The version served on the Titanic was a little more sophisticated than Eaton’s and involved dry mustard powder, Worcestershire sauce, and even a dash of hot pepper sauce.
Following the fish course came the main courses. Most of them, as I said before, are things which need little or no elaborating upon.
However, one of the most interesting was a seemingly simple “Curried Chicken and Rice.” In the excellent book called, “Last Dinner on The Titanic,” by Rich Archbold and with recipes from Dana McCauley, they give a recipe that contains raisins and honey, which I think represents the British desire for a sweeter dish than the traditional dishes the British might have sampled in India. It also includes 2 tablespoons of “mild curry powder.” The first curry powders were brought back from India in the 18th Century and were sold to satisfy the tastes for spicier food developed by staff of the British East India Company and were soon being recreated in various forms so that the British could create their own versions when they returned to Britain. I plan to talk a lot more about the origin of curry in another episode of EAT MY GLOBE, so for now, I just wanted to point out that this dish being on the menu of the Titanic, shows the popularity of Indian food in Britain at the time. It was an era when India was still very much a colony with George V as its Emperor and a time where many people would have had a chance to experience at least a very British take on the food from the Indian sub-continent.
Finally, the meal was finished with an assortment of desserts, which included a “Cocoanut Sandwich,” “Nuts Assorted” and “American Ice Cream,” which was a lighter version of ice cream made with no eggs compared to the “French” version offered in first class. All in all, a very fine way to end an evening, even if the passengers had no idea what was to transpire that night as they took one last stroll along the boat deck or retired to bed for the evening.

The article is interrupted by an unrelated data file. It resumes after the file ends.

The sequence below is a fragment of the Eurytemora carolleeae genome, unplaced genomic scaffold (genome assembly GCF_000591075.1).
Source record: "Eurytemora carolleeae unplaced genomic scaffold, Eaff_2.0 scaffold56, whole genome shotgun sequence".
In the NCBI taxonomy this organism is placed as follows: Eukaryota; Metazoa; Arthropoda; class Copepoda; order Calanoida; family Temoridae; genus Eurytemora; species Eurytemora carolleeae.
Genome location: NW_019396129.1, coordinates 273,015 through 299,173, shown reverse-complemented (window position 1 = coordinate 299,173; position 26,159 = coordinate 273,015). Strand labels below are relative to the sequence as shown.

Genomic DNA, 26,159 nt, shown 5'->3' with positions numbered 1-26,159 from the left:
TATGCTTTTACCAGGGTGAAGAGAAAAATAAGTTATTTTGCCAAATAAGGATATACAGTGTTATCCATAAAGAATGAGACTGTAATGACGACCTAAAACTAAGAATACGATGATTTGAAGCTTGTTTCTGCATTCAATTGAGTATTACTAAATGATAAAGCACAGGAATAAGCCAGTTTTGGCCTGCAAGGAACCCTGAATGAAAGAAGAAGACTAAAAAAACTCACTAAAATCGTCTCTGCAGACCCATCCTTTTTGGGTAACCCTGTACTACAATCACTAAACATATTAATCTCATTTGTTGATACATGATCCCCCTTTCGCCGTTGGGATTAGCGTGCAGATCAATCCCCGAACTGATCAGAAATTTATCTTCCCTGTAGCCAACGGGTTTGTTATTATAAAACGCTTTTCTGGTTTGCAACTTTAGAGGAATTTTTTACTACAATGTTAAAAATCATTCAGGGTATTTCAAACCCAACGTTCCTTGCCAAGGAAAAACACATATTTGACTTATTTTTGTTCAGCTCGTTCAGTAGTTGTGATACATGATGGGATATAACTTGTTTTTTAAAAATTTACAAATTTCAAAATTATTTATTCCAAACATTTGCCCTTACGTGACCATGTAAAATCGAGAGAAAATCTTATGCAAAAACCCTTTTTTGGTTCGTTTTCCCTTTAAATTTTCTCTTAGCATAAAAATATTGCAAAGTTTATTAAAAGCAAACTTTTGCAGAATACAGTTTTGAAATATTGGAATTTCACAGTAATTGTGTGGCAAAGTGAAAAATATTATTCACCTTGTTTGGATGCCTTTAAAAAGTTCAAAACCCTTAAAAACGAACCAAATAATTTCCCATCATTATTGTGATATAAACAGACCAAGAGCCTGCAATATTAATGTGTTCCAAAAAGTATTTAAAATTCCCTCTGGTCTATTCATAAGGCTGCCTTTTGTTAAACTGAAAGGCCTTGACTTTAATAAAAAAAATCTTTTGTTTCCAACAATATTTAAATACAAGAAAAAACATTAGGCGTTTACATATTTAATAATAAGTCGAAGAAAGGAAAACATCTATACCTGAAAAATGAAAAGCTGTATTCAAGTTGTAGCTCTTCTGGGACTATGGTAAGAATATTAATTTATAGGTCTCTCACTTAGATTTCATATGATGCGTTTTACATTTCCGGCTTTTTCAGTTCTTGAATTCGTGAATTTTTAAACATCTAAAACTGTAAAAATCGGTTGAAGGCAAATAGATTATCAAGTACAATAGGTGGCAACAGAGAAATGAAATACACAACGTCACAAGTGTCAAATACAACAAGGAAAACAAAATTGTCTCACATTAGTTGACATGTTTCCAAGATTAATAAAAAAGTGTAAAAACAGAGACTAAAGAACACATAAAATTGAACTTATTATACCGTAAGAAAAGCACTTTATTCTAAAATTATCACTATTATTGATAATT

If dining in second class was a definite step up from dining in third-class, then dining in first class was at another level all together.
There were 325 first-class passengers on board the Titanic on the night she sank, of which 203 survived. There were many distinguished and well-known names amongst them, which included J. Bruce Ismay, the managing director of the White Star Line -- who was later accused of abandoning ship in a lifeboat while there were still many women and children on board. Margaret Tobin Brown -- otherwise known as “The Unsinkable Molly Brown.” Both of them survived. Isador and Ida Straus, the founders of the Macy’s chain of department stores, who did not survive. And also, Benjamin Guggenheim, heir to a vast mining fortune, who also did not survive. Guggenheim allegedly put a rose on his shirt and as the ship sank said, and I quote,